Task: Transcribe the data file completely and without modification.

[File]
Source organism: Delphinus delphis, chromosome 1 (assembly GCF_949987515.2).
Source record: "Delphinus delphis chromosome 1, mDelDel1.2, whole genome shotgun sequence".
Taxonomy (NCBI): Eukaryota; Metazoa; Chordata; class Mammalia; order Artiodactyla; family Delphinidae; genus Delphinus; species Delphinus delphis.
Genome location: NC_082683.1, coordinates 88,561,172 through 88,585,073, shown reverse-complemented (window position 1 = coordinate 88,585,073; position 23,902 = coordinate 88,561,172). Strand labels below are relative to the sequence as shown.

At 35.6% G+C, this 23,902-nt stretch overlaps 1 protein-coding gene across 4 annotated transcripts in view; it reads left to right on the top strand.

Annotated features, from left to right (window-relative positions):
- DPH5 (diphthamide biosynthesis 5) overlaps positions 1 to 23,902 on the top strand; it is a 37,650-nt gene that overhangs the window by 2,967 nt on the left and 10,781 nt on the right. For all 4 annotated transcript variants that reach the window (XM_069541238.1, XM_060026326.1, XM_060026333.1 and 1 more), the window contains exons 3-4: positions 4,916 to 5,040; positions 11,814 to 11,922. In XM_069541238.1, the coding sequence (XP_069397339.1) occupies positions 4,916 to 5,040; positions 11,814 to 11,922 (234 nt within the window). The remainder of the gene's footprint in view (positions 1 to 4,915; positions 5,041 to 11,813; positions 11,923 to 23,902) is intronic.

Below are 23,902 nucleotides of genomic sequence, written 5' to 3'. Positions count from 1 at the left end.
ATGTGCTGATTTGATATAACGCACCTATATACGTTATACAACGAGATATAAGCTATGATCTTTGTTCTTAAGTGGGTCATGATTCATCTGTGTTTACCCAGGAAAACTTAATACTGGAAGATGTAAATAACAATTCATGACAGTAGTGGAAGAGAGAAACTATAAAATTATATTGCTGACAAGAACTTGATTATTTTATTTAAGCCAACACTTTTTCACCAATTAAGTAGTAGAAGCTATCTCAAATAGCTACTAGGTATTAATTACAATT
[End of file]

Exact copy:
Source organism: Delphinus delphis, chromosome 1 (assembly GCF_949987515.2).
Source record: "Delphinus delphis chromosome 1, mDelDel1.2, whole genome shotgun sequence".
Taxonomy (NCBI): Eukaryota; Metazoa; Chordata; class Mammalia; order Artiodactyla; family Delphinidae; genus Delphinus; species Delphinus delphis.
Genome location: NC_082683.1, coordinates 88,561,172 through 88,585,073, shown reverse-complemented (window position 1 = coordinate 88,585,073; position 23,902 = coordinate 88,561,172). Strand labels below are relative to the sequence as shown.

At 35.6% G+C, this 23,902-nt stretch overlaps 1 protein-coding gene across 4 annotated transcripts in view; it reads left to right on the top strand.

Annotated features, from left to right (window-relative positions):
- DPH5 (diphthamide biosynthesis 5) overlaps positions 1 to 23,902 on the top strand; it is a 37,650-nt gene that overhangs the window by 2,967 nt on the left and 10,781 nt on the right. For all 4 annotated transcript variants that reach the window (XM_069541238.1, XM_060026326.1, XM_060026333.1 and 1 more), the window contains exons 3-4: positions 4,916 to 5,040; positions 11,814 to 11,922. In XM_069541238.1, the coding sequence (XP_069397339.1) occupies positions 4,916 to 5,040; positions 11,814 to 11,922 (234 nt within the window). The remainder of the gene's footprint in view (positions 1 to 4,915; positions 5,041 to 11,813; positions 11,923 to 23,902) is intronic.

Below are 23,902 nucleotides of genomic sequence, written 5' to 3'. Positions count from 1 at the left end.
ATGTGCTGATTTGATATAACGCACCTATATACGTTATACAACGAGATATAAGCTATGATCTTTGTTCTTAAGTGGGTCATGATTCATCTGTGTTTACCCAGGAAAACTTAATACTGGAAGATGTAAATAACAATTCATGACAGTAGTGGAAGAGAGAAACTATAAAATTATATTGCTGACAAGAACTTGATTATTTTATTTAAGCCAACACTTTTTCACCAATTAAGTAGTAGAAGCTATCTCAAATAGCTACTAGGTATTAATTACAATT